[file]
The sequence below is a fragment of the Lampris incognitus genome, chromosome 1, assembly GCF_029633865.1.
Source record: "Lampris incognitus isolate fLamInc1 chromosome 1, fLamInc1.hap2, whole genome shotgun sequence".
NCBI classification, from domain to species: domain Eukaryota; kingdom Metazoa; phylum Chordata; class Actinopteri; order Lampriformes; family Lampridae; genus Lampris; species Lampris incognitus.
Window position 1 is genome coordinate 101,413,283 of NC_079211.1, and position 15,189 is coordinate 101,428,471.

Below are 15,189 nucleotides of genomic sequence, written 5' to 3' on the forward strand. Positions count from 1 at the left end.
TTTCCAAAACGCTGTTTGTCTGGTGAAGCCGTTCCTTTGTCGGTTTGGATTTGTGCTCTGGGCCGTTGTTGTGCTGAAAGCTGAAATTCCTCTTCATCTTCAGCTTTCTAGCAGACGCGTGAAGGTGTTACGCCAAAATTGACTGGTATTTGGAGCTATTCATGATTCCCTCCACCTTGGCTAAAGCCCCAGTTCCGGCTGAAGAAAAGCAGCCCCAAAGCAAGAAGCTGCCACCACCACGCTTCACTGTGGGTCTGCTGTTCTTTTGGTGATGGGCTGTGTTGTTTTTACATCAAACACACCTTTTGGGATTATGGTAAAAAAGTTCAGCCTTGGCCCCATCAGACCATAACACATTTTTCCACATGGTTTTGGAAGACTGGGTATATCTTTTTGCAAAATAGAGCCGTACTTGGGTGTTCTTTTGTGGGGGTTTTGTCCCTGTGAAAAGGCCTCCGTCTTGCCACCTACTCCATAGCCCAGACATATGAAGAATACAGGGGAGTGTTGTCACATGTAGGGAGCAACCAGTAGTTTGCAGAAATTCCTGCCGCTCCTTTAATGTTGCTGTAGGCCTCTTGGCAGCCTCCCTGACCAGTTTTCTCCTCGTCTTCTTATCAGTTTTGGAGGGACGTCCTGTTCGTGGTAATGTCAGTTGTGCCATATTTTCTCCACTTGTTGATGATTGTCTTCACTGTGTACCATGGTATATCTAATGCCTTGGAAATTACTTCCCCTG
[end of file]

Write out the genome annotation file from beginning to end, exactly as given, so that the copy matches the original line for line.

The sequence below is a fragment of the Lampris incognitus genome, chromosome 1, assembly GCF_029633865.1.
Source record: "Lampris incognitus isolate fLamInc1 chromosome 1, fLamInc1.hap2, whole genome shotgun sequence".
NCBI classification, from domain to species: domain Eukaryota; kingdom Metazoa; phylum Chordata; class Actinopteri; order Lampriformes; family Lampridae; genus Lampris; species Lampris incognitus.
Window position 1 is genome coordinate 101,413,283 of NC_079211.1, and position 15,189 is coordinate 101,428,471.

Below are 15,189 nucleotides of genomic sequence, written 5' to 3' on the forward strand. Positions count from 1 at the left end.
TTTCCAAAACGCTGTTTGTCTGGTGAAGCCGTTCCTTTGTCGGTTTGGATTTGTGCTCTGGGCCGTTGTTGTGCTGAAAGCTGAAATTCCTCTTCATCTTCAGCTTTCTAGCAGACGCGTGAAGGTGTTACGCCAAAATTGACTGGTATTTGGAGCTATTCATGATTCCCTCCACCTTGGCTAAAGCCCCAGTTCCGGCTGAAGAAAAGCAGCCCCAAAGCAAGAAGCTGCCACCACCACGCTTCACTGTGGGTCTGCTGTTCTTTTGGTGATGGGCTGTGTTGTTTTTACATCAAACACACCTTTTGGGATTATGGTAAAAAAGTTCAGCCTTGGCCCCATCAGACCATAACACATTTTTCCACATGGTTTTGGAAGACTGGGTATATCTTTTTGCAAAATAGAGCCGTACTTGGGTGTTCTTTTGTGGGGGTTTTGTCCCTGTGAAAAGGCCTCCGTCTTGCCACCTACTCCATAGCCCAGACATATGAAGAATACAGGGGAGTGTTGTCACATGTAGGGAGCAACCAGTAGTTTGCAGAAATTCCTGCCGCTCCTTTAATGTTGCTGTAGGCCTCTTGGCAGCCTCCCTGACCAGTTTTCTCCTCGTCTTCTTATCAGTTTTGGAGGGACGTCCTGTTCGTGGTAATGTCAGTTGTGCCATATTTTCTCCACTTGTTGATGATTGTCTTCACTGTGTACCATGGTATATCTAATGCCTTGGAAATTACTTCCCCTG